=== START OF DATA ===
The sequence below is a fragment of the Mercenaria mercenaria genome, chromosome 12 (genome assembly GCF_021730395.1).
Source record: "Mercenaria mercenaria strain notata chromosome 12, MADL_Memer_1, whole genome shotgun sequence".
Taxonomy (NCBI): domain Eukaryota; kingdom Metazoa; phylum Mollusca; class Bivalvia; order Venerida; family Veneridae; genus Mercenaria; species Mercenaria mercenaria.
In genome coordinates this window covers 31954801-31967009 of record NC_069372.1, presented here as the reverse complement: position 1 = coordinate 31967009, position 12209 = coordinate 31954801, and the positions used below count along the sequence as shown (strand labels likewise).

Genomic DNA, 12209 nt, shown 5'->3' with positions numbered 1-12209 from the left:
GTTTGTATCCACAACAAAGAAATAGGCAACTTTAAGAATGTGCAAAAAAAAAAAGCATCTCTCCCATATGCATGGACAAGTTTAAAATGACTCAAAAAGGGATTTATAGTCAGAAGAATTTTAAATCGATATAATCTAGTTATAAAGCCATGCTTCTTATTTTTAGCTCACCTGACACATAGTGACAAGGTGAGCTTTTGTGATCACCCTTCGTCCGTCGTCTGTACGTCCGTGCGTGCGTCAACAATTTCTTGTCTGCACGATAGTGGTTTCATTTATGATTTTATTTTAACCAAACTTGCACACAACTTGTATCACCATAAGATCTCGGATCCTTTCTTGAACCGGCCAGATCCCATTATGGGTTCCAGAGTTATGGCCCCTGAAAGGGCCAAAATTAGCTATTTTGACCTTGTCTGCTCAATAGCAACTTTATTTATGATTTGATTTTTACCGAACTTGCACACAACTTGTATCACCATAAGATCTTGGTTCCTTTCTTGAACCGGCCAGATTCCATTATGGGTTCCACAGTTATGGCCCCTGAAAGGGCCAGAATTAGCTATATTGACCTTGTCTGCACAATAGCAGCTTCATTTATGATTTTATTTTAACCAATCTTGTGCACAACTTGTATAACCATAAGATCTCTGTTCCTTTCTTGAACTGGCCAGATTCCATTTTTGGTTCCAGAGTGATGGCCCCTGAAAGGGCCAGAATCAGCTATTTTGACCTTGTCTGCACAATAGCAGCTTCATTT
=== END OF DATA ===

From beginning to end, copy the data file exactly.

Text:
The sequence below is a fragment of the Mercenaria mercenaria genome, chromosome 12 (genome assembly GCF_021730395.1).
Source record: "Mercenaria mercenaria strain notata chromosome 12, MADL_Memer_1, whole genome shotgun sequence".
Taxonomy (NCBI): domain Eukaryota; kingdom Metazoa; phylum Mollusca; class Bivalvia; order Venerida; family Veneridae; genus Mercenaria; species Mercenaria mercenaria.
In genome coordinates this window covers 31954801-31967009 of record NC_069372.1, presented here as the reverse complement: position 1 = coordinate 31967009, position 12209 = coordinate 31954801, and the positions used below count along the sequence as shown (strand labels likewise).

Genomic DNA, 12209 nt, shown 5'->3' with positions numbered 1-12209 from the left:
GTTTGTATCCACAACAAAGAAATAGGCAACTTTAAGAATGTGCAAAAAAAAAAAGCATCTCTCCCATATGCATGGACAAGTTTAAAATGACTCAAAAAGGGATTTATAGTCAGAAGAATTTTAAATCGATATAATCTAGTTATAAAGCCATGCTTCTTATTTTTAGCTCACCTGACACATAGTGACAAGGTGAGCTTTTGTGATCACCCTTCGTCCGTCGTCTGTACGTCCGTGCGTGCGTCAACAATTTCTTGTCTGCACGATAGTGGTTTCATTTATGATTTTATTTTAACCAAACTTGCACACAACTTGTATCACCATAAGATCTCGGATCCTTTCTTGAACCGGCCAGATCCCATTATGGGTTCCAGAGTTATGGCCCCTGAAAGGGCCAAAATTAGCTATTTTGACCTTGTCTGCTCAATAGCAACTTTATTTATGATTTGATTTTTACCGAACTTGCACACAACTTGTATCACCATAAGATCTTGGTTCCTTTCTTGAACCGGCCAGATTCCATTATGGGTTCCACAGTTATGGCCCCTGAAAGGGCCAGAATTAGCTATATTGACCTTGTCTGCACAATAGCAGCTTCATTTATGATTTTATTTTAACCAATCTTGTGCACAACTTGTATAACCATAAGATCTCTGTTCCTTTCTTGAACTGGCCAGATTCCATTTTTGGTTCCAGAGTGATGGCCCCTGAAAGGGCCAGAATCAGCTATTTTGACCTTGTCTGCACAATAGCAGCTTCATTT